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Court sets aside Obama administration fracking rules for public lands

A federal judge in Wyoming has set aside new regulations for hydraulic fracturing on public lands, a victory for oil and gas producers who vehemently opposed the rules.

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A worker eats his lunch on the go at a fracking site east of Williston in this 2014 file photo. (Eric Hylden/Forum News Service)

A federal judge in Wyoming has set aside new regulations for hydraulic fracturing on public lands, a victory for oil and gas producers who vehemently opposed the rules.

The U.S. Bureau of Land Management lacked Congressional authority to set the rules that cover the practice on federal and Indian lands, U.S. District Judge Scott Skavdahl in Wyoming ruled on Tuesday.

The Interior Department's rules, issued in their final form in March 2015, required companies to provide data on chemicals used in hydraulic fracturing and to take steps to prevent leaks from oil and gas wells on federally owned land.

North Dakota’s oil industry members opposed the rules, arguing that North Dakota already had similar regulations for hydraulic fracturing and the BLM rules would only add unnecessary delays.

“Since the state of North Dakota has this process regulated and it’s taken care of in our state, it really didn’t add any value,” said Kari Cutting, vice president of the North Dakota Petroleum Council.

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Skavdahl put the rules on hold a year ago to weigh requests from energy industry groups and four states to stop them from being implemented. He issued a preliminary injunction against the rules in September and made it permanent in Tuesday's decision.

Skavdahl said the issue before the court was not whether hydraulic fracturing is good or bad, but whether Congress gave the Interior Department legal authority to regulate the practice. "It has not," he said.

"The BLM's effort to do so through the Fracking Rule is in excess of its statutory authority and contrary to law," he said.

Although the majority of minerals developed in North Dakota are privately owned or state-owned, the BLM rule would have had a major effect on the state’s oil development, said Alison Ritter, spokeswoman for the Department of Mineral Resources.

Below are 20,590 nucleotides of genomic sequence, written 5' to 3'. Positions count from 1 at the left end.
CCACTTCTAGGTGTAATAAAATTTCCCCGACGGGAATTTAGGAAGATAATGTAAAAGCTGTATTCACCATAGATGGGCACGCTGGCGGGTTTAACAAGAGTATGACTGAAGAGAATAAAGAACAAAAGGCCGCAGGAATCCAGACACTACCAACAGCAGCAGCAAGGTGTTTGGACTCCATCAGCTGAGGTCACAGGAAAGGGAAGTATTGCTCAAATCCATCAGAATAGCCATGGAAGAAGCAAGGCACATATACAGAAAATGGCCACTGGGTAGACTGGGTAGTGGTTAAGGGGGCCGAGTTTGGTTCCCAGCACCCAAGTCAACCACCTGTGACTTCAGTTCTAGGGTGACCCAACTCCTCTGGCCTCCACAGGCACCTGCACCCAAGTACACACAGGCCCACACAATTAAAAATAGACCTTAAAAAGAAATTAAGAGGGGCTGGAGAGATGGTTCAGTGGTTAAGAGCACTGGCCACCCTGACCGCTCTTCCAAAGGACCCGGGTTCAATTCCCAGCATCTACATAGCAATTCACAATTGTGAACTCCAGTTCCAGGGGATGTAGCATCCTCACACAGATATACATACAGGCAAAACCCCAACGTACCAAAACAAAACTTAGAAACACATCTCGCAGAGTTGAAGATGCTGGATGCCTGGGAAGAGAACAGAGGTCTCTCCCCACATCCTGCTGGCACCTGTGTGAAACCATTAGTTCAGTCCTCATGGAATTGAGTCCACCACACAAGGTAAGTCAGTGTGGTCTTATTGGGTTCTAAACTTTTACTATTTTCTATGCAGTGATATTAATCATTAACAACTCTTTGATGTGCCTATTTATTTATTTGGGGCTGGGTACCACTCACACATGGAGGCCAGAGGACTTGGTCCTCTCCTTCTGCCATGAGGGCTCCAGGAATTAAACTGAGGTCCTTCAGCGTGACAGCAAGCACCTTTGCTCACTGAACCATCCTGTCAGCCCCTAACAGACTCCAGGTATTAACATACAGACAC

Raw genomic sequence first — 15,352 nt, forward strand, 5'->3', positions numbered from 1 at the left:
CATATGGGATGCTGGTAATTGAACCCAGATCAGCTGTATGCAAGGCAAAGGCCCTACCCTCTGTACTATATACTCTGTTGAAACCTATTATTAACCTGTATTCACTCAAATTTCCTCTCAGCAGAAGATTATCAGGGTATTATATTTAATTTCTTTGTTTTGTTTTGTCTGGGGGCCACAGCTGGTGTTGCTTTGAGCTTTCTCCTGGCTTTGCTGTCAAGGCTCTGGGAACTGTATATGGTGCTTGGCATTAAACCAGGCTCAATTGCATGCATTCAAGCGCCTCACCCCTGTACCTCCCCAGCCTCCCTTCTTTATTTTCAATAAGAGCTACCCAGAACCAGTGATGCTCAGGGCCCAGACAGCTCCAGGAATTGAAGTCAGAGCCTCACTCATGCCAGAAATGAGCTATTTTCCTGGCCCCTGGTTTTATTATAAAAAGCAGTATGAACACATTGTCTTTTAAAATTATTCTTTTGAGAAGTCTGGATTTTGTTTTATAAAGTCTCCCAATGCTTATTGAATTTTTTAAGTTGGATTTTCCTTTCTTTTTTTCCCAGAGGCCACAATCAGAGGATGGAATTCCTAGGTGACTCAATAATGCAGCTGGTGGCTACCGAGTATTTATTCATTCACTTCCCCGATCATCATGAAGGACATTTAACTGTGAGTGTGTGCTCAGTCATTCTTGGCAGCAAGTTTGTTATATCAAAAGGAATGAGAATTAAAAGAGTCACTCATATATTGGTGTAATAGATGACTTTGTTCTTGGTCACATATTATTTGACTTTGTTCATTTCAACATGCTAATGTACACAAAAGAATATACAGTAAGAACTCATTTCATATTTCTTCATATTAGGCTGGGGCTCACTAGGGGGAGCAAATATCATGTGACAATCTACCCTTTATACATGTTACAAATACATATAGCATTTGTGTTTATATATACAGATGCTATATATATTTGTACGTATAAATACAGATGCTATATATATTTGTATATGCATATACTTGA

About 30 percent of Bakken oil development contains some percentage of federal minerals, which would have required additional review under the proposed rule, Ritter said.

“It would have had a significant impact on North Dakota minerals as well as just the state’s ability to regulate its rules on hydraulic fracturing,” she said.

Proponents say regulations are needed to reduce potential pollution from fracking, which involves injection at high pressure of water, sand and chemicals underground. Opponents say fracking has helped drive a boom in U.S. oil production, lowering energy costs and providing jobs.

The government’s appeal of last year's injunction is pending at the 10th U.S. Circuit Court of Appeals.

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North Dakota also was a party to the lawsuit to block the federal rules.

“North Dakota has adopted sensible fracking regulations that work, because Congress intended the states to regulate fracking,” Attorney General Wayne Stenehjem said in a news release. The state regulates fracking through the Department of Mineral Resources and the Industrial Commission, which includes Stenehjem, Gov. Jack Dalrymple and Agriculture Commissioner Doug Goehring.

Dalrymple said in a statement he believes the judge made the correct ruling.

“This was one of several attempts by the Obama Administration to bypass the U.S. Congress and implement its own laws,” Dalrymple said. “The administration also ignored state’s rights to regulate hydraulic fracturing according to the unique geological characteristics of each state.”

U.S. House Speaker Paul Ryan praised the ruling for acknowledging lawmakers' powers and protecting "the energy revolution from the heavy hand of big government.”

In a statement, Ryan said: "Only Congress can write laws. Agencies acting without authority from Congress is simply illegal."

The Independent Petroleum Association of America and the Western Energy Alliance were joined by Colorado, Wyoming, North Dakota, Utah and the Ute Indian Tribe of the Uintah and Ouray Reservation in seeking to block the rules.

"We're overjoyed with the ruling," said Kathleen Sgamma, vice president of government and public affairs at Western Energy Alliance.

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Lena Moffitt, director of the Sierra Club's Beyond Dirty Fuels campaign, said the group believed the bureau had the authority to make the rules and remained hopeful the appeals court would uphold the rule.

Representatives for the Interior Department and the White House could not be immediately reached for comment.

Forum News Service reporter Amy Dalrymple contributed to this report.

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